Real Life Ghost Stories
This is one of those real life ghost stories that's a classic example of not believing what is right in front of your eyes.
I Got Out - Didn't I?
Winter can be a wonderful few months, it can also be the most fickle and conniving of the seasons. This was one of those years winter liked to play.
There was a good solid layer of snow covering the ground and the air had enough of a bite to it to make you want to bundle your scarf a bit tighter around your neck, yet it wasn't so bad you had to hide indoors huddled around the woodstove. It did a fine job of freezing ponds into skating rinks and turning the river into a virtual causeway. It was pretty much a perfect winter.
For a bunch of kids stuck out in the country, miles from anything that could even remotely be considered fun, never mind exciting, snowmobiles and winter were a godsend.
If you worked just a few hours you could earn enough to fill your tank, and that tank of gas would last for a lot of miles. Those miles paid out better and were legal, if you didn't have a car license, if you went cross country. By the end of winter there weren't too many open fields that weren't crisscrossed with set after set of skidoo tracks. Everybody traveled the fields, and most travelled the river.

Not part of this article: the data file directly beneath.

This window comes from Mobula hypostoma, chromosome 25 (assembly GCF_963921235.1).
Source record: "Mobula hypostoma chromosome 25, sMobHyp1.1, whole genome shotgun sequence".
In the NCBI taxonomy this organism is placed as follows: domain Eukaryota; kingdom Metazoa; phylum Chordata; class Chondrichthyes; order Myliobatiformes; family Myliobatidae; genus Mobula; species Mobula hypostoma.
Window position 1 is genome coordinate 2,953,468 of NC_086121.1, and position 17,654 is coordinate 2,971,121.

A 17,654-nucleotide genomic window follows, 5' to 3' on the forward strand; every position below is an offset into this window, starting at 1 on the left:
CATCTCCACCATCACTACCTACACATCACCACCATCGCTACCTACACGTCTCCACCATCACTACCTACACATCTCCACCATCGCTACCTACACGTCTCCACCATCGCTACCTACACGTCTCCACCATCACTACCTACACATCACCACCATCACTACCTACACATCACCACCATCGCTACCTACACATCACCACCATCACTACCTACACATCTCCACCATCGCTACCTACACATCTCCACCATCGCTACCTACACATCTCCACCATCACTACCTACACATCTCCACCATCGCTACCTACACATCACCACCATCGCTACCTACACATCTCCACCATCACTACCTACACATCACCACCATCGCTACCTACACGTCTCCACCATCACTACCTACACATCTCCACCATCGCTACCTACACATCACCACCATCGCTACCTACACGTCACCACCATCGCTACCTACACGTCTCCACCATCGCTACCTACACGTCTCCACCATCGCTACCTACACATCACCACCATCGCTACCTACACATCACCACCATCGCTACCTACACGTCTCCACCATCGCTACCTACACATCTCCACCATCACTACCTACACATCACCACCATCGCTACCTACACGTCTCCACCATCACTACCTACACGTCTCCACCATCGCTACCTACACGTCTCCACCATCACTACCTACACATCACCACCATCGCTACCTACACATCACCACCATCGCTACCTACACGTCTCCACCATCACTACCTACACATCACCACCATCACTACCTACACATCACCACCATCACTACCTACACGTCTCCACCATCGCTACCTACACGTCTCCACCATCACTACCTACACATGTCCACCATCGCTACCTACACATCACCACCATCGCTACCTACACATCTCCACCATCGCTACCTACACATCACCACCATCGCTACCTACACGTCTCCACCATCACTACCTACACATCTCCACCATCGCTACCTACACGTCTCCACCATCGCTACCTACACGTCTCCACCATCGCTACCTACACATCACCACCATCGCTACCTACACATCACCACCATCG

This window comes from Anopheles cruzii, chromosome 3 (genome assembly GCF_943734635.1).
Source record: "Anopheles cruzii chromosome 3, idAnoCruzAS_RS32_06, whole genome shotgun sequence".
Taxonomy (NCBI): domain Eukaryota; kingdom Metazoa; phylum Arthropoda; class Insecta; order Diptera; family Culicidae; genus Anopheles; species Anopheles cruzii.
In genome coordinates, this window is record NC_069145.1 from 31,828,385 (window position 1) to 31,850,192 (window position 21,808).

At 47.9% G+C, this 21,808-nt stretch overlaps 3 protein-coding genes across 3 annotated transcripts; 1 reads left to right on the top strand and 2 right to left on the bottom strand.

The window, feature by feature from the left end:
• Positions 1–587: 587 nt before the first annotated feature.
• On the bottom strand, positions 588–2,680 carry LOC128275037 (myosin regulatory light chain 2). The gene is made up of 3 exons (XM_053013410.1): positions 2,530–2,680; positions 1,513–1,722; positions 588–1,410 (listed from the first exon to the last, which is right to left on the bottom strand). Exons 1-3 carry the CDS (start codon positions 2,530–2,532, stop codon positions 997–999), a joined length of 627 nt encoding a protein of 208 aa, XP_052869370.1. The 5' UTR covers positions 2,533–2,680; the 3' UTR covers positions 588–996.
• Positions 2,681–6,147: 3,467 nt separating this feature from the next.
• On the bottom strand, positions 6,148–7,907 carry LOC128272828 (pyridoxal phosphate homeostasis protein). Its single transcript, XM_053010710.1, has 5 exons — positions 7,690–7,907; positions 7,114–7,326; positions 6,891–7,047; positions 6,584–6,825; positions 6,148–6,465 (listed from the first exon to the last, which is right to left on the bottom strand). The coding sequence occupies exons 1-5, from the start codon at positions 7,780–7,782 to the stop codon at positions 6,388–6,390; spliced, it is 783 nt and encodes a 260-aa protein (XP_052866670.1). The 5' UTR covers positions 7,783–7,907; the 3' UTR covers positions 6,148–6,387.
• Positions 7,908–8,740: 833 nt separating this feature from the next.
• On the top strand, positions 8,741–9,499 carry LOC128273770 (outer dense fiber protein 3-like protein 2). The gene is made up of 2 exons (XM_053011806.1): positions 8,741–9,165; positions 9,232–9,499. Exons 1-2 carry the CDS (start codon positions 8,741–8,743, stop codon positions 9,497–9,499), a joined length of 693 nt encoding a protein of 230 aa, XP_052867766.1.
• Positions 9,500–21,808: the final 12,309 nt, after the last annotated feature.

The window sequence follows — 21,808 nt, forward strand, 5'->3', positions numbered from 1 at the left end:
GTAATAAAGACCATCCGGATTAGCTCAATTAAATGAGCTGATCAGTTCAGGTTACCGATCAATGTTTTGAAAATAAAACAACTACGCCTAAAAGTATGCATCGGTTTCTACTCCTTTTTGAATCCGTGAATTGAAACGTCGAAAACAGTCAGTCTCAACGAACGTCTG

The high school was in a small town smack in the middle of farm country. On bright warm days if classes were a bit thin, and they usually were, you could find most skippers down by the water, we were a tough group to keep penned.
But on the last Friday of every month the school gym would just about pop its seams. As the principal would often comment, with just a hint of sarcasm, "Maybe we should take attendance in here."
"Only if itís eight o'clock and there's music", someone would smart mouth back and everyone would cheer and another school dance was under way.
School dances were a big thing. School dances were the only thing happening. You didn't miss one, come hell or high water.
You never wanted to be late for a dance either. You usually got there early and sucked up every single second. Four hours is short - unless it turns into an eternity.
This Friday night the boys were late.
The gym was packed and the music was just about ready to start. The lights were low enough to make seeing across the gym hard, if not impossible. Even if someone stood in front of you their face was a bit murky. Someone had decided flashing coloured lights over the crowd added that special touch, it made seeing clearly that much harder.
I squeezed my way between clumps of kids searching for my friends. Someone had to be here by now.